The British foreign secretary Boris Johnson hopes to deepen his involvement in the Yemen conflict with a trip to the region that started Wednesday where he will meet with a number of high-ranking officials.
Officials said the first stop on the two-country tour is Oman and Mr Johnson will the travel on to Saudi Arabia on Thursday where he will meet with the Saudi Crown Prince Mohammad bin Salman. The conflict in Yemen will be a major focus of the talks, which will also range across foreign policy challenges and Riyadh’s Vision 2030 programme.
Britain and Saudi Arabia’s countering of what the British foreign office described as “Iran’s destablising activity in the region” will also form part of the talks, as will a joint-confirmation of the importance of the Iranian nuclear deal.
Mr Johnson will also use the trip to suggest ways for the UK to be a leading partner for Saudi Arabia’s ambitious socio-economic reform programme, Vision 2030.
The visit follows two days of talks on the Middle East with the US Secretary of State Rex Tillerson in London and international counterparts in Paris.
“Oman and Saudi Arabia both have crucial regional roles, particularly in finding a political solution to the crisis in Yemen. During my meetings this week I will reaffirm that there can be no military solution to the conflict – peace-talks are the only long-term solution for the people of Yemen,” speaking ahead of the visit, Mr Johnson said.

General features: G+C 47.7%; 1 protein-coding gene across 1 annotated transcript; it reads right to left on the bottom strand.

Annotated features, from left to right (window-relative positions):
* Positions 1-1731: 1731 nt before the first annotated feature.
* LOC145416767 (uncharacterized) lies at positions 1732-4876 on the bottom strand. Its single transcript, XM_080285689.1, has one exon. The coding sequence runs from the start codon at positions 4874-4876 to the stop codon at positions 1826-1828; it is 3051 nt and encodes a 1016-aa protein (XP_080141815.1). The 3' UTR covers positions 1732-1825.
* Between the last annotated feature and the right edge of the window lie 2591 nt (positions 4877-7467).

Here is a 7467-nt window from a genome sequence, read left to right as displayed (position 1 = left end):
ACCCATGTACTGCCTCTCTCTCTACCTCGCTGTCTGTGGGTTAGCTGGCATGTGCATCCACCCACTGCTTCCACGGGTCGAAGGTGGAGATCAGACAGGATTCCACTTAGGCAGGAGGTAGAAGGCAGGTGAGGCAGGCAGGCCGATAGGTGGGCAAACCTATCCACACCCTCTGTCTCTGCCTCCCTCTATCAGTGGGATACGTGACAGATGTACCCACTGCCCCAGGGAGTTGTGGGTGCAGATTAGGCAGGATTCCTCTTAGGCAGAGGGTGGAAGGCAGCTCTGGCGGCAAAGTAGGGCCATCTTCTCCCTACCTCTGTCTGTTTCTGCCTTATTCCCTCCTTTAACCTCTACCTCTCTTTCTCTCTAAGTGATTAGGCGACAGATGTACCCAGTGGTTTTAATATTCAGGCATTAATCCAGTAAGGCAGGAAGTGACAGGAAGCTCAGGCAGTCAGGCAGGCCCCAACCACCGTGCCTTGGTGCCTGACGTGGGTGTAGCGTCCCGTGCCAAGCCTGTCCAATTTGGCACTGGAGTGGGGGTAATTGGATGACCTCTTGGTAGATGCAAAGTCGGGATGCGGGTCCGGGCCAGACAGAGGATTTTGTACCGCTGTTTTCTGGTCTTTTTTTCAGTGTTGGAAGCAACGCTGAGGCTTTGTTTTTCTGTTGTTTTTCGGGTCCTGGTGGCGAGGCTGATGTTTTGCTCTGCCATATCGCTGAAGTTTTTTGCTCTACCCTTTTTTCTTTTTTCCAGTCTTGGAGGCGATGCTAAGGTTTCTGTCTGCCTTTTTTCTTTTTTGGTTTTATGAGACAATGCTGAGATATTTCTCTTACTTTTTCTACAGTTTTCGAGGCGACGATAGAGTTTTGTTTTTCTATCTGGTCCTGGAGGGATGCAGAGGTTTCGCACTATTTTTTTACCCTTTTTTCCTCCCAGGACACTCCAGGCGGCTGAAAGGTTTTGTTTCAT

“In tandem, we must continue to address the humanitarian crisis in Yemen. There has been progress in recent weeks with the reopening of the Hodeidah and Saleef ports, allowing vital access for food and fuel. We also welcome the Saudi-led Coalition’s new humanitarian plan for Yemen. The UK continues to play a leading role in humanitarian efforts, as the second largest donor to the UN appeal,” he continued.
Meanwhile diplomats in New York revealed that Antonio Guterres, the UN Secretary General, had chosen former British diplomat, Martin Griffiths as his new special envoy to replace Ismail Ould Cheikh Ahmed of Mauritania, who is stepping down next month.
Mr Guterres had told permanent Security Council members — Britain, France, China, the United States and Russia — that Griffiths was his choice and was also consulting with Gulf countries among others.
The UN chief has yet to formally advise the full council of the appointment.
Mr Griffiths is the executive director of the Brussels-based European Institute of Peace and also helped create the Centre for Humanitarian Dialogue in Geneva which specializes in political dialogue.
A former British diplomat, Mr Griffiths was a mediation adviser to Kofi Annan during his Syria mission and also served as humanitarian coordinator for the Great Lakes region in the 1990s.
In 1994, he was appointed director of UN humanitarian affairs in Geneva and later became deputy to the UN emergency relief coordinator in New York in 1998.
The UN aid coordinator in Yemen announced Wednesday he was leaving his post just days after Mr Cheikh Ahmed also said he was stepping down.
Jamie McGoldrick, who has served as the Yemen humanitarian coordinator for two years, said he would be leaving the country for a position in New York.
“This is my last day here in Sanaa,” Mr McGoldrick told reporters in the Yemeni capital.
“I leave Yemen with a great deal of mixed emotion... sadness because of the suffering that is taking place, frustration because we haven’t been able to do more for the people in this country.”
Michael Stephens, a research fellow for Middle East Studies at the Royal United Services Institute, told The National there was greater urgency behind efforts to address the suffering in Yemen across the board. “The UN process needs to really get some teeth into it and the UK will need some guarantees the Omanis and Saudis are on board with the process,” he said.
He expects that the trip will see Mr Johnson seek to ensure Britain’s relationship with the GCC remains strong.
Additional reporting by AFP